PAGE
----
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I agree with micro never use a 1/8 rod on somthing like that I learned the hard way with my 4-18mm fatboy to much rod wip then I went to a 1/4 rod and I couldnt of asked for more of a pretty flight
 

rabidsheeep

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did the same thing with my fatboy... it is a wild flight though :D

you win some, you lose alot of em..
 

shockwaveriderz

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wow jack..trying to end model rocketry as we know it in lexington MSP before I even get up there? thanks alot ! :) My suggestion is to NOT use the small field next to the soccer fields.....instead, go around the corner, across from the dog park and set up in that much larger field......

I betca those 3 ejection charges going off scared the poop outa that policeperson........heheheheheh


Was this the same cluster model you launched down here with both B's and C's and it flew straight up ? hmmmmm
 

Planet Andy

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Well,

Seems Stewart has learned a thing or two or a cluster of three. I would have to say though that when some of us get that launch bug sometimes logic and common sense fall by the wayside. It's tough to stand down. I had last week vacation and only got to launch 3 vehicles. When the winds were right, all my favorite fields were being used for Football practice. I did get out when I knew winds were wrong and I lost a Chrome Dome. I specifically brought the CD out cause I had no attachment to the 10 minutes it took to assemble it. Still, I left the field thinking that was a little senseless and a waste. It's the first treed rocket that I actually can see in the tree so I'll be reminded each time I go to the field. I thought about climbing the tree when it first happened to retreive it about 50 ft. up then realized I'm going on 43 not 13.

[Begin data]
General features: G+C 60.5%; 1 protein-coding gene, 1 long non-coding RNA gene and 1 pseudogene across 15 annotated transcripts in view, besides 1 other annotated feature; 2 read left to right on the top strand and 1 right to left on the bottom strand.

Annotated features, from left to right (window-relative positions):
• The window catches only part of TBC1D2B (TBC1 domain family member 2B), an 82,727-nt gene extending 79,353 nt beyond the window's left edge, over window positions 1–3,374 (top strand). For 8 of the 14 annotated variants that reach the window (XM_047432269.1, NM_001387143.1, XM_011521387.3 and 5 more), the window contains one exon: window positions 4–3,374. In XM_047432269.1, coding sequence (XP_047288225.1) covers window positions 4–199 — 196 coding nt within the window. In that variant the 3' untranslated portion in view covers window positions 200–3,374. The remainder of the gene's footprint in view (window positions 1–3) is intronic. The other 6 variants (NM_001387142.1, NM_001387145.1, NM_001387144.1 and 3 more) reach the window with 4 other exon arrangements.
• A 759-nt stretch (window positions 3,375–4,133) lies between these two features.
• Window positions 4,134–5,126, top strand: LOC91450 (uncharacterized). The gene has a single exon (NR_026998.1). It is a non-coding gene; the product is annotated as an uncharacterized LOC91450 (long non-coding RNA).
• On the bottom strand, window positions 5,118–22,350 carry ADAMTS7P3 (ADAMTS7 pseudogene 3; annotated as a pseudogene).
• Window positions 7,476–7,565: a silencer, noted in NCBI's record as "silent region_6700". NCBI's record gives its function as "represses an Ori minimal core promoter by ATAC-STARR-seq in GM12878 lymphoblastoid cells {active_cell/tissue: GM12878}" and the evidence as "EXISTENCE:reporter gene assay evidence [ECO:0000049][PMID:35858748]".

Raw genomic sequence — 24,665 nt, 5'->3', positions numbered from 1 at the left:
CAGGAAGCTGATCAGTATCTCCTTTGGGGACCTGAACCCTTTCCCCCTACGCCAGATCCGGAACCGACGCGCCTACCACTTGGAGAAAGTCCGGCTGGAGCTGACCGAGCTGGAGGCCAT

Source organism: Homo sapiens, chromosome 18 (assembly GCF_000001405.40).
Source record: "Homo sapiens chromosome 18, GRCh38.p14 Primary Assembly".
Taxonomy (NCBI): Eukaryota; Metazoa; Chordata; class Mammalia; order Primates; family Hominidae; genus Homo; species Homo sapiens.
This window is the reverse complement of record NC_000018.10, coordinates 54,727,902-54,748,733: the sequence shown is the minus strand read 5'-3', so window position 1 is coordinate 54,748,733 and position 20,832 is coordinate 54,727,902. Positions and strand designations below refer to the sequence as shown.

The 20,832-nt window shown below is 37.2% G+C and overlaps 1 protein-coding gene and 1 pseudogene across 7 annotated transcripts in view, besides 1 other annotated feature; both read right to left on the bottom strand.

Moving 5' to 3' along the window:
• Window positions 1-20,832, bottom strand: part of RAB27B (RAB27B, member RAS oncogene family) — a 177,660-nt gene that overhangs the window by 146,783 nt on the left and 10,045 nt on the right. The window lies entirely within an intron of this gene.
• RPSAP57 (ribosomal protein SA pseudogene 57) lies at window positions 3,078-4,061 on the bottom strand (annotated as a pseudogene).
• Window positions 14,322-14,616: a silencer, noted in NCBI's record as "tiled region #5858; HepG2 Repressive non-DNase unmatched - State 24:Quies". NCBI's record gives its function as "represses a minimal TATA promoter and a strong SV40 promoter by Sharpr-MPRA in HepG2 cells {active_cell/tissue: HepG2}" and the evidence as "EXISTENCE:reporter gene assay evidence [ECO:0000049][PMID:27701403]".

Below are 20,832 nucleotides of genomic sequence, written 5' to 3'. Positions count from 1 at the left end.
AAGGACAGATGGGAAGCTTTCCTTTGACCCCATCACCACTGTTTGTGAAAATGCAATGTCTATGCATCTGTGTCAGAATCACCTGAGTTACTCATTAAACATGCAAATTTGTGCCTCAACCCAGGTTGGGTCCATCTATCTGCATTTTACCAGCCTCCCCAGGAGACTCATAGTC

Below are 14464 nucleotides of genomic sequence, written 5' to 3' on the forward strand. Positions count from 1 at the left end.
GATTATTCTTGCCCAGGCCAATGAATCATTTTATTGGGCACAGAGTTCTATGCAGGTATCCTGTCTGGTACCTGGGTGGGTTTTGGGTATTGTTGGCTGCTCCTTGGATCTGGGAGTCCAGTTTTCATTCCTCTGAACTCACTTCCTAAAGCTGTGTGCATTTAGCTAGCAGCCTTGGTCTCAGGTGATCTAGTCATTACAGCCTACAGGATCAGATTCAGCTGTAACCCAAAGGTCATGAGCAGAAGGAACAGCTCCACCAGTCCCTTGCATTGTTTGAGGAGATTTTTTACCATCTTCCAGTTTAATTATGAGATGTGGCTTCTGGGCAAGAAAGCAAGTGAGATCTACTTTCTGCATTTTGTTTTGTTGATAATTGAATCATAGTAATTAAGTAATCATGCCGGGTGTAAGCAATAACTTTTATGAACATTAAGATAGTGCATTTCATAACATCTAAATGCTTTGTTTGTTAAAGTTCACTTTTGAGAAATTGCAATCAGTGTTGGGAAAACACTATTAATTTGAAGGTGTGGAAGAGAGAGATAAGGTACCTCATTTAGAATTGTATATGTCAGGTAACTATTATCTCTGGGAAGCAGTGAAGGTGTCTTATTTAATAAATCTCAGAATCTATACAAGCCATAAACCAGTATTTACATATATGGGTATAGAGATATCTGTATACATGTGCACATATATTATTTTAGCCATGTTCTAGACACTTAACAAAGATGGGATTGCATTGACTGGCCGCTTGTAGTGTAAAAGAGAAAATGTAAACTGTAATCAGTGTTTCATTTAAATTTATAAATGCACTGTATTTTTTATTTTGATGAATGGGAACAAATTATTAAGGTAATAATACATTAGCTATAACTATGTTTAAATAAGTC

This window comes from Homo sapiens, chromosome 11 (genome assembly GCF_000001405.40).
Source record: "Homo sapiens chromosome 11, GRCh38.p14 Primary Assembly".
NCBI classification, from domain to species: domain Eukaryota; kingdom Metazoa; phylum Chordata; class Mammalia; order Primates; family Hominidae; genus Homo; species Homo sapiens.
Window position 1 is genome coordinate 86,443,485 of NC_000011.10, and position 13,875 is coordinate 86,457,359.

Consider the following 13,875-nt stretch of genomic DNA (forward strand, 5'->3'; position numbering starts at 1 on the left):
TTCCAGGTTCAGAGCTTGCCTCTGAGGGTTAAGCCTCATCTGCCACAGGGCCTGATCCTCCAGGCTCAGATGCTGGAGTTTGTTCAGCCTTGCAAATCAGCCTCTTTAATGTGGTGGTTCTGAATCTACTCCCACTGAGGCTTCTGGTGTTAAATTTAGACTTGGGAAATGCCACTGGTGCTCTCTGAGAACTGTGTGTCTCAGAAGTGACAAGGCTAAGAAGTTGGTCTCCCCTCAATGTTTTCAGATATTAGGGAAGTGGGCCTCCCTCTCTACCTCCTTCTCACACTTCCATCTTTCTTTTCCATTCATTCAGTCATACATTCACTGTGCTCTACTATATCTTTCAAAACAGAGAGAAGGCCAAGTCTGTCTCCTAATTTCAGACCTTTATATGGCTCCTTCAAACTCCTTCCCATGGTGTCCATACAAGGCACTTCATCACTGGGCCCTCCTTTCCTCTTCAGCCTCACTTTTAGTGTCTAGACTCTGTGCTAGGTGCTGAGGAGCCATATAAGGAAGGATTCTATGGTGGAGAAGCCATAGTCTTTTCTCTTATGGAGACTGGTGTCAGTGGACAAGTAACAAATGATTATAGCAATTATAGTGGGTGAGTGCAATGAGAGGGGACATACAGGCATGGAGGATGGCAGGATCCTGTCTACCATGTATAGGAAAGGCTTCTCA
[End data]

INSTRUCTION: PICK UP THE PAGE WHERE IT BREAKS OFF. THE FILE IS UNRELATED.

cheers,

Andy
 

Fore Check